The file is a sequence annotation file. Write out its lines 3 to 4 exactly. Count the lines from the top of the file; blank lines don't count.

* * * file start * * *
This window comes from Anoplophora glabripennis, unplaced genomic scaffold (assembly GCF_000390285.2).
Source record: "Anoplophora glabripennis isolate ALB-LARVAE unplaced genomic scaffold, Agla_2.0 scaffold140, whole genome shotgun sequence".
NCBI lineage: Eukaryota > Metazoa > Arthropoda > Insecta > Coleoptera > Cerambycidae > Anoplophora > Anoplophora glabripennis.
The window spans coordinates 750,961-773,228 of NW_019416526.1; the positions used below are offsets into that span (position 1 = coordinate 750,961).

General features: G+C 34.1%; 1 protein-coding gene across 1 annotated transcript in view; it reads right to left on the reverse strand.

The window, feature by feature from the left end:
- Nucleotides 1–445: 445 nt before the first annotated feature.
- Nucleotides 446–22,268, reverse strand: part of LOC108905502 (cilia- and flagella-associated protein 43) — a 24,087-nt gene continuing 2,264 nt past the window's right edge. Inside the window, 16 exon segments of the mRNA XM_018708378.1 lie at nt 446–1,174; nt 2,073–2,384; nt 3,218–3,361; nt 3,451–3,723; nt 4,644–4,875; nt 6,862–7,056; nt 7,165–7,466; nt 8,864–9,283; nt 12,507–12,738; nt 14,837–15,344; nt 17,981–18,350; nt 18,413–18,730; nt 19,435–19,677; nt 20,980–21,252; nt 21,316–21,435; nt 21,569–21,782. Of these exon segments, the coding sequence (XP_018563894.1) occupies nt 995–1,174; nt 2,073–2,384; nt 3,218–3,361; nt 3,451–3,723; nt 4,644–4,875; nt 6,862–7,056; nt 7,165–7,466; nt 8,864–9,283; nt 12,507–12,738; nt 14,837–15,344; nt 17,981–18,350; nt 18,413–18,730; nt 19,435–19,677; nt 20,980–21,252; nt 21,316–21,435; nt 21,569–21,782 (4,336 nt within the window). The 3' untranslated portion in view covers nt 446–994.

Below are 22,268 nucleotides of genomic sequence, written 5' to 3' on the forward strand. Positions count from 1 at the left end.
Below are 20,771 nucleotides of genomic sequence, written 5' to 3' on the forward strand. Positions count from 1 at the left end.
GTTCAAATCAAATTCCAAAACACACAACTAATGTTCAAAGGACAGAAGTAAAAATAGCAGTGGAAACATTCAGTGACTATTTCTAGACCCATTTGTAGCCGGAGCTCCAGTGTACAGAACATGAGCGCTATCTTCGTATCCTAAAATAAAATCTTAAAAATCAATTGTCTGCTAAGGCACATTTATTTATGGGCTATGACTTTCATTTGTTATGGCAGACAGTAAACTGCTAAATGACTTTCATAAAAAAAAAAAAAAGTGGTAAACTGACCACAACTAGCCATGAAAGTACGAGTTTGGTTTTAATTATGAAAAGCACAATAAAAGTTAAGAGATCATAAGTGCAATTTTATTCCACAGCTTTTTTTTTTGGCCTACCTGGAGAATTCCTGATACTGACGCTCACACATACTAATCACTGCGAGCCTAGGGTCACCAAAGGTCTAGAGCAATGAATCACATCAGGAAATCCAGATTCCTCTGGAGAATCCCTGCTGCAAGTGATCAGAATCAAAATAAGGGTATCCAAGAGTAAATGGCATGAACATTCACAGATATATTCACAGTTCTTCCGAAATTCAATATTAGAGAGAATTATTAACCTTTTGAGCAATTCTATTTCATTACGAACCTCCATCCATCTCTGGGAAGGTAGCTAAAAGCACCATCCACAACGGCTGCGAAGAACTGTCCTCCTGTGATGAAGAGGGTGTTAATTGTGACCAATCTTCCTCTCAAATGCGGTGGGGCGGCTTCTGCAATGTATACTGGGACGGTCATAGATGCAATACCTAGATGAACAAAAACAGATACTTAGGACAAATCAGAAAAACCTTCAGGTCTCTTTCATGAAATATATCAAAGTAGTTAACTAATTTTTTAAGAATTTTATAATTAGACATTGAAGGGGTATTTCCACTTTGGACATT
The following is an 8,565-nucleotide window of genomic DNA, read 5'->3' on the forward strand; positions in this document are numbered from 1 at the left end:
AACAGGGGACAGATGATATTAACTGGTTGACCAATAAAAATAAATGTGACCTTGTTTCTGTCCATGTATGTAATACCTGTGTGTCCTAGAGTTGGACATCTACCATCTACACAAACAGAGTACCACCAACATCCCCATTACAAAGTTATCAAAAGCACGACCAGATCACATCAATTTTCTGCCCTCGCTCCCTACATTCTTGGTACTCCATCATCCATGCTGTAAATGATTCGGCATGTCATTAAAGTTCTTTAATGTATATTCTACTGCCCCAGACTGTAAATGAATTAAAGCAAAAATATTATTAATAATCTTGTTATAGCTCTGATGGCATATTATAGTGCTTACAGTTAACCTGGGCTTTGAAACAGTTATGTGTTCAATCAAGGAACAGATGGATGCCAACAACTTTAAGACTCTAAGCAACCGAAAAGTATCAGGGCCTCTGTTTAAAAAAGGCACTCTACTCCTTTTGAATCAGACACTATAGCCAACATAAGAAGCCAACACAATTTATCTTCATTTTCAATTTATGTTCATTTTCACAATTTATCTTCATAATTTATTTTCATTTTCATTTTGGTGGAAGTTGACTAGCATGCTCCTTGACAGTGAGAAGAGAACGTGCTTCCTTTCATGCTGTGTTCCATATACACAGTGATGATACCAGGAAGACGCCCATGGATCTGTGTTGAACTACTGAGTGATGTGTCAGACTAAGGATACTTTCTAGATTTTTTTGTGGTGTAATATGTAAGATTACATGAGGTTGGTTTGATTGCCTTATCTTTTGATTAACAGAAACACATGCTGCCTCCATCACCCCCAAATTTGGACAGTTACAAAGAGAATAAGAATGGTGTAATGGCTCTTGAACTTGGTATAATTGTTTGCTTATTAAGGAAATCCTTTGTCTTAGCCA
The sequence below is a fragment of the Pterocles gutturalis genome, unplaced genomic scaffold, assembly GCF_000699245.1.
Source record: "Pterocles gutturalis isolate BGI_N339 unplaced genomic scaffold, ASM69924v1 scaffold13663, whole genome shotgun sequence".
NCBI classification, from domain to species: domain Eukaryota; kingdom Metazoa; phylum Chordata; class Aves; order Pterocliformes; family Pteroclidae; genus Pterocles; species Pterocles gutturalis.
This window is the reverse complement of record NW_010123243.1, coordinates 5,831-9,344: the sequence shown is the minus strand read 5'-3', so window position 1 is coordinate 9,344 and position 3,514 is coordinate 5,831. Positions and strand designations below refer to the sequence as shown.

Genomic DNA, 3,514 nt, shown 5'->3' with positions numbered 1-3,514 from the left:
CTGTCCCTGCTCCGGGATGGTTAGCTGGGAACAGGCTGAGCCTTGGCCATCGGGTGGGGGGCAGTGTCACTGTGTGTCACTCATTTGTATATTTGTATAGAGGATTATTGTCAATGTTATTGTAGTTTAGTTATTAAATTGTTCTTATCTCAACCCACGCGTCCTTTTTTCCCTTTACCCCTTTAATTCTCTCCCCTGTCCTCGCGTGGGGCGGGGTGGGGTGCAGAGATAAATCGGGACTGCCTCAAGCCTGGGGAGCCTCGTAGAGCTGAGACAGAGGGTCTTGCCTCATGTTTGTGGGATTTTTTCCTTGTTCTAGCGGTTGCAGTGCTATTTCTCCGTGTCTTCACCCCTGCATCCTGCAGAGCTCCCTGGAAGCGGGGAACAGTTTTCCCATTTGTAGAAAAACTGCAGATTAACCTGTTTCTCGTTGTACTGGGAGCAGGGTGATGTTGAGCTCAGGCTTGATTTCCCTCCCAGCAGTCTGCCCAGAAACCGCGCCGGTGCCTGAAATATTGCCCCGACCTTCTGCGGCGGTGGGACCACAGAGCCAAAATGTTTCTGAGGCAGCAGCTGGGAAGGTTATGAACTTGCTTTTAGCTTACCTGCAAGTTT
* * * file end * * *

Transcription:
NCBI lineage: Eukaryota > Metazoa > Arthropoda > Insecta > Coleoptera > Cerambycidae > Anoplophora > Anoplophora glabripennis.
The window spans coordinates 750,961-773,228 of NW_019416526.1; the positions used below are offsets into that span (position 1 = coordinate 750,961).